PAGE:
Thursday PM September 4th, 2008
by: Ed Mayberry, September 4, 2008 11:09:55 am
A limited amount of oil and gas production has been restarted in the Gulf of Mexico with growing evidence that the nation's energy complex avoided a disaster in Hurricane Gustav. Damage also appeared limited at the crucial Louisiana offshore oil port, which handles about 12 per cent of the nation's crude imports. But more than a million customers in the region are without power, including some refineries that process oil into gasoline and diesel. In Louisiana, New Orleans and Baton Rouge were particularly hard hit. Inspections are continuing, but oil companies were hopeful to begin some production in the next few days. For refineries, it could take a week or even more, depending on their size. But Hurricane Ike and Tropical Storm Josephine are headed west across the Atlantic Ocean.
The Department of Energy has received a second request for a withdrawal from the Strategic Petroleum Reserve. This time, Houston-based Marathon Oil is asking to tap the stockpile because of disruptions caused by Hurricane Gustav. The first request to arrive in Gustav's wake came from Venezuela's government-controlled Citgo Petroleum. But that request was withdrawn late yesterday with larger ships being allowed to pass through the Calcasieu ship channel to Citgo's Lake Charles, Louisiana, refinery. The southwestern Louisiana channel had been closed completely during Gustav. But larger and larger ships have been allowed to pass through when it became clear that the channel floor was mostly free of large debris. But marathon says it's having difficulty getting crude to its Robinson and Catlettsburg refineries in Louisiana. The Energy Department continues to review the request. The reserve is an emergency depot the Energy Department maintains in southeast Texas and southwestern Louisiana.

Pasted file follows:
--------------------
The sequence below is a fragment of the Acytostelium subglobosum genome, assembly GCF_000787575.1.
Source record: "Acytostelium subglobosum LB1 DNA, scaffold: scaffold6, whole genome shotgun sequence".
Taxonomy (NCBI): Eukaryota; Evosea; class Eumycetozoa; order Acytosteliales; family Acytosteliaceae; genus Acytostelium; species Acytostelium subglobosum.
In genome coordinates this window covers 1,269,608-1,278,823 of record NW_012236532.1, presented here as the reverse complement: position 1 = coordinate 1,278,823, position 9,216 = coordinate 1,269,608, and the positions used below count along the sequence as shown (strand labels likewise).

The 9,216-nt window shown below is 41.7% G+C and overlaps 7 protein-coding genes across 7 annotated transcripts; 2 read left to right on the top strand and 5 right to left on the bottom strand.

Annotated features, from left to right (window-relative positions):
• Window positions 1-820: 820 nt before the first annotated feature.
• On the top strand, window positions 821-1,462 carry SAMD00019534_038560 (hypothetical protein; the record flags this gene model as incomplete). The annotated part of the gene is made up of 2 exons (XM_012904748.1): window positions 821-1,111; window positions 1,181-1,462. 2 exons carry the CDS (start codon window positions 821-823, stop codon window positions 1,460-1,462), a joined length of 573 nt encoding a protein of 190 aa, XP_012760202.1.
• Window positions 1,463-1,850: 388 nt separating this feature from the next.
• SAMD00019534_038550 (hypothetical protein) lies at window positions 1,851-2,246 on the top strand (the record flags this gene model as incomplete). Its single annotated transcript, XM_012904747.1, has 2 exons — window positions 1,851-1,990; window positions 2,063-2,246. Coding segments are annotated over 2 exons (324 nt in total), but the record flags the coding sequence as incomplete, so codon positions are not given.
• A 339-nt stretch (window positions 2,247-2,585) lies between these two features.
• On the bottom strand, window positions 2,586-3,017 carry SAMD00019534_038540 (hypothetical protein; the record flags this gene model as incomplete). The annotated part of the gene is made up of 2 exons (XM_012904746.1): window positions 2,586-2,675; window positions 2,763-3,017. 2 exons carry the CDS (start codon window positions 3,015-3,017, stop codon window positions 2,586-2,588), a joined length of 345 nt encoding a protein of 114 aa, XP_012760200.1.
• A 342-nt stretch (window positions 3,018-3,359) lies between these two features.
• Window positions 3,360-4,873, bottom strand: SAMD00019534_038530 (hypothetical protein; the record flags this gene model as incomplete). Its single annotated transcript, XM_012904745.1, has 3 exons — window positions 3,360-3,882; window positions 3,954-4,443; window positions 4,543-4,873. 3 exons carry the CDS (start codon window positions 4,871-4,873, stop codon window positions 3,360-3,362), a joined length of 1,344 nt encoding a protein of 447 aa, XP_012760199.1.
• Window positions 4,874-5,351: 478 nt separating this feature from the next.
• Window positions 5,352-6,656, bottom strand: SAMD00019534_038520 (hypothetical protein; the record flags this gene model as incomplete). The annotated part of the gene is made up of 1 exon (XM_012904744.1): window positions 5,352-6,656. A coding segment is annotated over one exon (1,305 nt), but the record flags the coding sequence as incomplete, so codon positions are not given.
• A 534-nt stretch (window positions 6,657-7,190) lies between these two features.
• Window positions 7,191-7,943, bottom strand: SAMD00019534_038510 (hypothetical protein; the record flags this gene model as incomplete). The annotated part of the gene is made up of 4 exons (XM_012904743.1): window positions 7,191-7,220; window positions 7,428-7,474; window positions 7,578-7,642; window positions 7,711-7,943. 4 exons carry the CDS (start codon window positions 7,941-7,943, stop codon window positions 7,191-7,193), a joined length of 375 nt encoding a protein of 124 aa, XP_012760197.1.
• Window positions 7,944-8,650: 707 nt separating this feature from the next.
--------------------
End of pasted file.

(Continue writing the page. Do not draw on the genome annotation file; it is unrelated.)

The Energy Department reports one million customers remain without electricity due to Gustav, including nearly 926,000 customers in Louisiana. Gustav offered New Orleans a reprieve, but Entergy reports the Baton Rouge area took a hit. The last storm that caused damage close to Gustav was in 1992 when Hurricane Andrew hit south Florida, crossed the Gulf of Mexico and then slammed Louisiana. Entergy and Baton Rouge-based Dixie Electric Membership have said it may be weeks before all power is restored. Louisiana Governor Bobby Jindal says power continues to be the most critical obstacle to the recovery of his state.